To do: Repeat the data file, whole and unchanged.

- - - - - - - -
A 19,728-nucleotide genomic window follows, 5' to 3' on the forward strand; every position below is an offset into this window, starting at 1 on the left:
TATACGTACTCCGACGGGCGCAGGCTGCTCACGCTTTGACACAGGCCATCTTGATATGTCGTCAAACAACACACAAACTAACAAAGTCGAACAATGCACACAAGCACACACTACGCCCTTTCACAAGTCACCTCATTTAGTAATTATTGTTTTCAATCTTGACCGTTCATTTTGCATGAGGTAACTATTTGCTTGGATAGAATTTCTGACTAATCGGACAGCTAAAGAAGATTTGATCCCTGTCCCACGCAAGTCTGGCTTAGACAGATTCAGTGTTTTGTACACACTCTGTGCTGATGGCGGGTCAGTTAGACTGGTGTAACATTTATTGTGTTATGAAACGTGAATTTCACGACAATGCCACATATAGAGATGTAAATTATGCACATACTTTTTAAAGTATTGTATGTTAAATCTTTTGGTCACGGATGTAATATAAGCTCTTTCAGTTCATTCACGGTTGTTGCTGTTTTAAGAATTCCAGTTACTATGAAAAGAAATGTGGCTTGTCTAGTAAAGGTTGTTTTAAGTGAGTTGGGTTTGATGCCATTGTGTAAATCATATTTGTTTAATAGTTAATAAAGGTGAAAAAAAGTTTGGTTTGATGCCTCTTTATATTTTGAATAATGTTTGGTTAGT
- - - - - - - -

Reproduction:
A 19,728-nucleotide genomic window follows, 5' to 3' on the forward strand; every position below is an offset into this window, starting at 1 on the left:
TATACGTACTCCGACGGGCGCAGGCTGCTCACGCTTTGACACAGGCCATCTTGATATGTCGTCAAACAACACACAAACTAACAAAGTCGAACAATGCACACAAGCACACACTACGCCCTTTCACAAGTCACCTCATTTAGTAATTATTGTTTTCAATCTTGACCGTTCATTTTGCATGAGGTAACTATTTGCTTGGATAGAATTTCTGACTAATCGGACAGCTAAAGAAGATTTGATCCCTGTCCCACGCAAGTCTGGCTTAGACAGATTCAGTGTTTTGTACACACTCTGTGCTGATGGCGGGTCAGTTAGACTGGTGTAACATTTATTGTGTTATGAAACGTGAATTTCACGACAATGCCACATATAGAGATGTAAATTATGCACATACTTTTTAAAGTATTGTATGTTAAATCTTTTGGTCACGGATGTAATATAAGCTCTTTCAGTTCATTCACGGTTGTTGCTGTTTTAAGAATTCCAGTTACTATGAAAAGAAATGTGGCTTGTCTAGTAAAGGTTGTTTTAAGTGAGTTGGGTTTGATGCCATTGTGTAAATCATATTTGTTTAATAGTTAATAAAGGTGAAAAAAAGTTTGGTTTGATGCCTCTTTATATTTTGAATAATGTTTGGTTAGT